Translating Military Experience into Civilian Language: Part 2 – The 6-Step Translation Process

Your objective in translating your military experience to civilian language is to accurately and honestly portray your military experience using expressions that civilian hiring managers will understand. You need to restate military-unique terminology and acronyms in a more industry-relevant way without losing the meaning or impact of your experience. By using the research you did in Part 1 – Research Civilian Occupations, you can now follow this 6-Step Translation Process to make your military work history clear and appealing to civilian employers.

Step 1: Write down your military assignments in reverse chronological order. Use this Work-Content Skills List worksheet  from the Corporate Gray Online Transition Guide  to describe each assignment in detail. For each skill, describe how you applied the skill (Activities Performed) to accomplish a given task or project (Accomplishments). Where possible, accentuate the content-specific (as opposed to transferrable) skills or knowledge you applied in the performance of your military duties. Don’t worry about using military terms or acronyms at this point. Use your Verification of Military Experience and Training form (VMET, DD Form 2586) to help list your military experience and training, as well as your evaluation reports, training certificates, awards, transcripts, etc.

Step 2: Based on your research of the civilian occupations you are targeting (Part 1 – Research Civilian Occupations), make a list of the required skills, knowledge, and experience that hiring managers seek.

Step 3: On a new page, list your military skills in the left column and the needed civilian skills in the right. Now compare the items on these two lists. Can you connect any of the items on the left to those on the right? If not, is it a problem of semantics (different words but similar meanings) or is it the case that you simply do not currently have the skills required? If the latter, you might consider obtaining additional training or schooling either on a part or full time basis (be sure to use the education benefits you may have earned from your military service).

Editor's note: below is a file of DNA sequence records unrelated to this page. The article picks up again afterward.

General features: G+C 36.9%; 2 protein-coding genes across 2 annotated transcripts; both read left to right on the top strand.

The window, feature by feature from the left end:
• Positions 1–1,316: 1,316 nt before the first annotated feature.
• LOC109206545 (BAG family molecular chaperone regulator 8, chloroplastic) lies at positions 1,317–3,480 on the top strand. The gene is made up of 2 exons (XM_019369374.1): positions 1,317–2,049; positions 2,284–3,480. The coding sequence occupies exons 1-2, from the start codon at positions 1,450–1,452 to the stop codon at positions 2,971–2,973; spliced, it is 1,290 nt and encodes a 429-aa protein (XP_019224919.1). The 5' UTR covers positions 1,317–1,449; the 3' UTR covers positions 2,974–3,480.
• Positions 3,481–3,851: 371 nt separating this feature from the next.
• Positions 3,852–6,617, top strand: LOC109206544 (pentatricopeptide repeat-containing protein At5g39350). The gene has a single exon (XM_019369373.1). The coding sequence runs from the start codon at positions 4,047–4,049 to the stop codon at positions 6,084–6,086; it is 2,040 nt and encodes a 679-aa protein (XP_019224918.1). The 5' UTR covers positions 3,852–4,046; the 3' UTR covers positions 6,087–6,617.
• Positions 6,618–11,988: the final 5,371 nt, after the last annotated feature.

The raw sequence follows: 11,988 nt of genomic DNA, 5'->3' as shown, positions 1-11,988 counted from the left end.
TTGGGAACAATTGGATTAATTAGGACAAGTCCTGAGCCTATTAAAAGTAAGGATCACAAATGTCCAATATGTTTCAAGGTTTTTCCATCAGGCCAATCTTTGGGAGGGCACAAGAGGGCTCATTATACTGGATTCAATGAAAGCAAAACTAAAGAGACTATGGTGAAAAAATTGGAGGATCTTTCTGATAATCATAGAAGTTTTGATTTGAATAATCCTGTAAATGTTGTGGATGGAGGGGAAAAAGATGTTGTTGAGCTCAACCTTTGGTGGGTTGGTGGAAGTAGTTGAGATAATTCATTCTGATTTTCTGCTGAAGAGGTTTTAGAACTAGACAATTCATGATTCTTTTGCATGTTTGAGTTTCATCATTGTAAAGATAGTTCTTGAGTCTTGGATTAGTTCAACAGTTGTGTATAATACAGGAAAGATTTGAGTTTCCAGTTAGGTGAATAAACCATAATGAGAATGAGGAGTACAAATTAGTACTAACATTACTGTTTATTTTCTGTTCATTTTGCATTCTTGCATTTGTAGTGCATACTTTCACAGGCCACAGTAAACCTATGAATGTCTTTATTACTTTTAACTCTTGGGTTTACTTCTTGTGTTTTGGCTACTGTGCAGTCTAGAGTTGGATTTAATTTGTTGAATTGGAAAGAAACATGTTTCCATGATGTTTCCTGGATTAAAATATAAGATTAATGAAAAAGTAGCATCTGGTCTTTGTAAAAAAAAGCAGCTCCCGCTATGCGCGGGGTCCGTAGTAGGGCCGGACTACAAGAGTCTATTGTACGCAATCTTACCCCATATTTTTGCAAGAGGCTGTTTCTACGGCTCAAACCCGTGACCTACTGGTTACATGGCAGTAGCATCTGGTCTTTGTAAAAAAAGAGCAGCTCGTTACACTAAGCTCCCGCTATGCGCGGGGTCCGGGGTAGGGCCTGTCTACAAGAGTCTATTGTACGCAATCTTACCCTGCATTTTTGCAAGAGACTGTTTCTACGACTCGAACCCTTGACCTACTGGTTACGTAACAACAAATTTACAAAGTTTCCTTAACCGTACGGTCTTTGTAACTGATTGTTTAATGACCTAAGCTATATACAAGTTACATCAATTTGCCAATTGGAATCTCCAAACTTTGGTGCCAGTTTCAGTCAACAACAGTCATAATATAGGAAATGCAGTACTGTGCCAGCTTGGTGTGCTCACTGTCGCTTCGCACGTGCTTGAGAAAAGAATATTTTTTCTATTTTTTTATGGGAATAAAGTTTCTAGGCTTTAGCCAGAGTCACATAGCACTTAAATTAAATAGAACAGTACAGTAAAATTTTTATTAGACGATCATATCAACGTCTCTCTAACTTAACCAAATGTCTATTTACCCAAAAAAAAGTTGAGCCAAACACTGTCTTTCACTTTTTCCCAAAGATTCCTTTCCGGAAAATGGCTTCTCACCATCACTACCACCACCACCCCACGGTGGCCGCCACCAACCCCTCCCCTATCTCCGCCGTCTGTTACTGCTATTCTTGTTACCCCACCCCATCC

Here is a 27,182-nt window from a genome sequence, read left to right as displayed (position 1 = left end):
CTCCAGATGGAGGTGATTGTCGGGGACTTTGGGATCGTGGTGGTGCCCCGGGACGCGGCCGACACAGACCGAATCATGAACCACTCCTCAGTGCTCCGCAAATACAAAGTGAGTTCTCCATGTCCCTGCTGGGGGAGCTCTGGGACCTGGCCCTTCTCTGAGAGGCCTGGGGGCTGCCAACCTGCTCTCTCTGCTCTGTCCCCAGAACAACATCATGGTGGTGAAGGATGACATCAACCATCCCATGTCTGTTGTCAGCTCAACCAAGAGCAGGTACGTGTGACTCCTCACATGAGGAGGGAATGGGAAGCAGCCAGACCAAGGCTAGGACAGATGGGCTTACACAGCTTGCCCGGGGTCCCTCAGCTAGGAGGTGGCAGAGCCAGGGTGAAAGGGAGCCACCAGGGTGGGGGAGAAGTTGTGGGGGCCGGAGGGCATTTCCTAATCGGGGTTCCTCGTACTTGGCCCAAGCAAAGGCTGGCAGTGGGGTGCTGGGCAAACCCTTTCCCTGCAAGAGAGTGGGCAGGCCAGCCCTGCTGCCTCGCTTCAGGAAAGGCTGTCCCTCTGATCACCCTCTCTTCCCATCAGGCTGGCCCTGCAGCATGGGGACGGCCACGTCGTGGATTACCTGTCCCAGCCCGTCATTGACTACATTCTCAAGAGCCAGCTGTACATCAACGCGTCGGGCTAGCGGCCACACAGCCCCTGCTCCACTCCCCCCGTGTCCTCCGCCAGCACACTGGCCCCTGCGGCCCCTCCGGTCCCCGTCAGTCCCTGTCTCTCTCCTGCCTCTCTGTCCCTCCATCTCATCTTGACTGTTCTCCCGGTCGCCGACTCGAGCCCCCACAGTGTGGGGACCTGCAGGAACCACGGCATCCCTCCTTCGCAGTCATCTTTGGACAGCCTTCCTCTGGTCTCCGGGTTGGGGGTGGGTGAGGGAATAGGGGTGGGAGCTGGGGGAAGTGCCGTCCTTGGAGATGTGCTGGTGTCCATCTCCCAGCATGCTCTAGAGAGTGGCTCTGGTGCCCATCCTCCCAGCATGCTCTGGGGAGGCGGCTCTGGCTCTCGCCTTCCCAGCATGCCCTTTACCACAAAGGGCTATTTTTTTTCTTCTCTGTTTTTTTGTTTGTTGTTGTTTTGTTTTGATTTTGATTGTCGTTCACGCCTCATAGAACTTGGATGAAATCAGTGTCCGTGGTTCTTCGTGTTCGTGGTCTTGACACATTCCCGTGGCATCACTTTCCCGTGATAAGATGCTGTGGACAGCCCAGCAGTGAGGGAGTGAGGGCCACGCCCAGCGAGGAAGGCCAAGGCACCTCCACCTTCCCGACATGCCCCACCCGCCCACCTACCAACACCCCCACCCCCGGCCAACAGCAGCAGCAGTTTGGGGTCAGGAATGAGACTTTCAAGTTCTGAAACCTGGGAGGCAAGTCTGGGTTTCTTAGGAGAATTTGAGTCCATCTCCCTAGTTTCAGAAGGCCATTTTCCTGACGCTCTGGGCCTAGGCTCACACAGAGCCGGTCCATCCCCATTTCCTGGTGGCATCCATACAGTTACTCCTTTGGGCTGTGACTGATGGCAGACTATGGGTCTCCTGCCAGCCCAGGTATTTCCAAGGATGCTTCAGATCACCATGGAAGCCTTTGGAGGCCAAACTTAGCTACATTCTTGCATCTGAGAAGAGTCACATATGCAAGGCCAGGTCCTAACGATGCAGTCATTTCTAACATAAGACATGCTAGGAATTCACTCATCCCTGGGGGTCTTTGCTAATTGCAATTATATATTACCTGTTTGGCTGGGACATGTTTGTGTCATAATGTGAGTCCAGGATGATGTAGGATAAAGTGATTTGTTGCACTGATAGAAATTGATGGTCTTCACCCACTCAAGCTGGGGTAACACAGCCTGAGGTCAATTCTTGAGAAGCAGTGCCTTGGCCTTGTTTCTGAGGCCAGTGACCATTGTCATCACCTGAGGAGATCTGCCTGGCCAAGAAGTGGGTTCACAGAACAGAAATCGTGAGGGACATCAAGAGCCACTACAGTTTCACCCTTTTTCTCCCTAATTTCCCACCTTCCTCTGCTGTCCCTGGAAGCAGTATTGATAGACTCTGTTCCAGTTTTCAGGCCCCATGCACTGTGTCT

Step 4: Once you’ve matched the skills in each column, return to the list of detailed military experience you created in Step 1. For those military skills that relate to your targeted civilian occupations, carefully revise your documented skills and experience by incorporating the appropriate civilian language that relates to what you did in the military. Remember, your objective is to accurately and honestly restate your military experience using language that civilian hiring managers will understand. Replace the military-unique expressions and acronyms with more industry-relevant terms without losing the meaning or impact of your experience.

Step 5: Show this revised write-up to civilian friends and colleagues who are currently working in your employment field(s) of interest. Ask them to objectively critique and evaluate whether it conveys your qualifications in terms relevant to their industry. When they are done, remember to send them a thank you note expressing your appreciation for the time and effort they’ve expended on your behalf.

Step 6: Refine this document by incorporating the comments received in the previous step. The finished document should clearly and accurately portray your qualifications in terms appropriate to the industry in which you desire employment. This document is the Work History of your resume.

If you follow these six steps, you will have succeeded in translating your military experience into civilian terms. It is important to express your qualifications in words that match the needs of civilian employers and in terms that they can easily understand.

The 6-Step Translation Process is detailed in the handbook “Military Resumes and Cover Letters.”


Leave a Reply

Your email address will not be published. Required fields are marked *